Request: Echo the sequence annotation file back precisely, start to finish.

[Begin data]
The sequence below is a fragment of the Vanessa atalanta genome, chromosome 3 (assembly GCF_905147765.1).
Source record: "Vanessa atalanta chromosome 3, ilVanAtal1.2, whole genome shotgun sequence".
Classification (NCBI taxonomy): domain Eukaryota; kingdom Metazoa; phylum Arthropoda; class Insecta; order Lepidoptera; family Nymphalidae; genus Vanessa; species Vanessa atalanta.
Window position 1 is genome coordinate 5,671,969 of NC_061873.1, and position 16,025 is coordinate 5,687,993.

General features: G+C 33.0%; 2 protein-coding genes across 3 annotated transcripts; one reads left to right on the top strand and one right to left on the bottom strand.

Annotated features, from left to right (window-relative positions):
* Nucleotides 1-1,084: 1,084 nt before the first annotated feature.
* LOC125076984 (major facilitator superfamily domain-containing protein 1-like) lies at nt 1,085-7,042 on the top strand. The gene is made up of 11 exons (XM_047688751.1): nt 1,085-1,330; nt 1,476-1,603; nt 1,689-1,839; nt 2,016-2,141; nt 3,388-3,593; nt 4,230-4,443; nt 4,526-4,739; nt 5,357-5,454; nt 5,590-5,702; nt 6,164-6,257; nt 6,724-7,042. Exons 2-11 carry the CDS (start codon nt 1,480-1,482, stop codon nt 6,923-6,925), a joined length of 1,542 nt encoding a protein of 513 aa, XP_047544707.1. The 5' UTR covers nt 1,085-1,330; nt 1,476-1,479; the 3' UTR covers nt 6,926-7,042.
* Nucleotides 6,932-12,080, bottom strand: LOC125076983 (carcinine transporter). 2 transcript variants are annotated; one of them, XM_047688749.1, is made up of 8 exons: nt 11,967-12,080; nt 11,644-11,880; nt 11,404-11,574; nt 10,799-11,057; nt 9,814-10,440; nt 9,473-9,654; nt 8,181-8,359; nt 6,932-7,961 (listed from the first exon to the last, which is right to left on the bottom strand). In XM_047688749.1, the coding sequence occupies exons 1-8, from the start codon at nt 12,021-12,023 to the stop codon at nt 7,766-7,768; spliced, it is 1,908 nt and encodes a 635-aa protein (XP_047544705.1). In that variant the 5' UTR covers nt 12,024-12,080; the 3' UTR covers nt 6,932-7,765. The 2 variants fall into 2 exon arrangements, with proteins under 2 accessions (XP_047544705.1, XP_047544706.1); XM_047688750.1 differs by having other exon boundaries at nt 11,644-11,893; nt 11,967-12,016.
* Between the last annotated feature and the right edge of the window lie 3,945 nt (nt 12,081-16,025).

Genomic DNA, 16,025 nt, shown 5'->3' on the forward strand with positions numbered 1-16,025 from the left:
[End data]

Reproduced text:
The sequence below is a fragment of the Vanessa atalanta genome, chromosome 3 (assembly GCF_905147765.1).
Source record: "Vanessa atalanta chromosome 3, ilVanAtal1.2, whole genome shotgun sequence".
Classification (NCBI taxonomy): domain Eukaryota; kingdom Metazoa; phylum Arthropoda; class Insecta; order Lepidoptera; family Nymphalidae; genus Vanessa; species Vanessa atalanta.
Window position 1 is genome coordinate 5,671,969 of NC_061873.1, and position 16,025 is coordinate 5,687,993.

General features: G+C 33.0%; 2 protein-coding genes across 3 annotated transcripts; one reads left to right on the top strand and one right to left on the bottom strand.

Annotated features, from left to right (window-relative positions):
* Nucleotides 1-1,084: 1,084 nt before the first annotated feature.
* LOC125076984 (major facilitator superfamily domain-containing protein 1-like) lies at nt 1,085-7,042 on the top strand. The gene is made up of 11 exons (XM_047688751.1): nt 1,085-1,330; nt 1,476-1,603; nt 1,689-1,839; nt 2,016-2,141; nt 3,388-3,593; nt 4,230-4,443; nt 4,526-4,739; nt 5,357-5,454; nt 5,590-5,702; nt 6,164-6,257; nt 6,724-7,042. Exons 2-11 carry the CDS (start codon nt 1,480-1,482, stop codon nt 6,923-6,925), a joined length of 1,542 nt encoding a protein of 513 aa, XP_047544707.1. The 5' UTR covers nt 1,085-1,330; nt 1,476-1,479; the 3' UTR covers nt 6,926-7,042.
* Nucleotides 6,932-12,080, bottom strand: LOC125076983 (carcinine transporter). 2 transcript variants are annotated; one of them, XM_047688749.1, is made up of 8 exons: nt 11,967-12,080; nt 11,644-11,880; nt 11,404-11,574; nt 10,799-11,057; nt 9,814-10,440; nt 9,473-9,654; nt 8,181-8,359; nt 6,932-7,961 (listed from the first exon to the last, which is right to left on the bottom strand). In XM_047688749.1, the coding sequence occupies exons 1-8, from the start codon at nt 12,021-12,023 to the stop codon at nt 7,766-7,768; spliced, it is 1,908 nt and encodes a 635-aa protein (XP_047544705.1). In that variant the 5' UTR covers nt 12,024-12,080; the 3' UTR covers nt 6,932-7,765. The 2 variants fall into 2 exon arrangements, with proteins under 2 accessions (XP_047544705.1, XP_047544706.1); XM_047688750.1 differs by having other exon boundaries at nt 11,644-11,893; nt 11,967-12,016.
* Between the last annotated feature and the right edge of the window lie 3,945 nt (nt 12,081-16,025).

Genomic DNA, 16,025 nt, shown 5'->3' on the forward strand with positions numbered 1-16,025 from the left: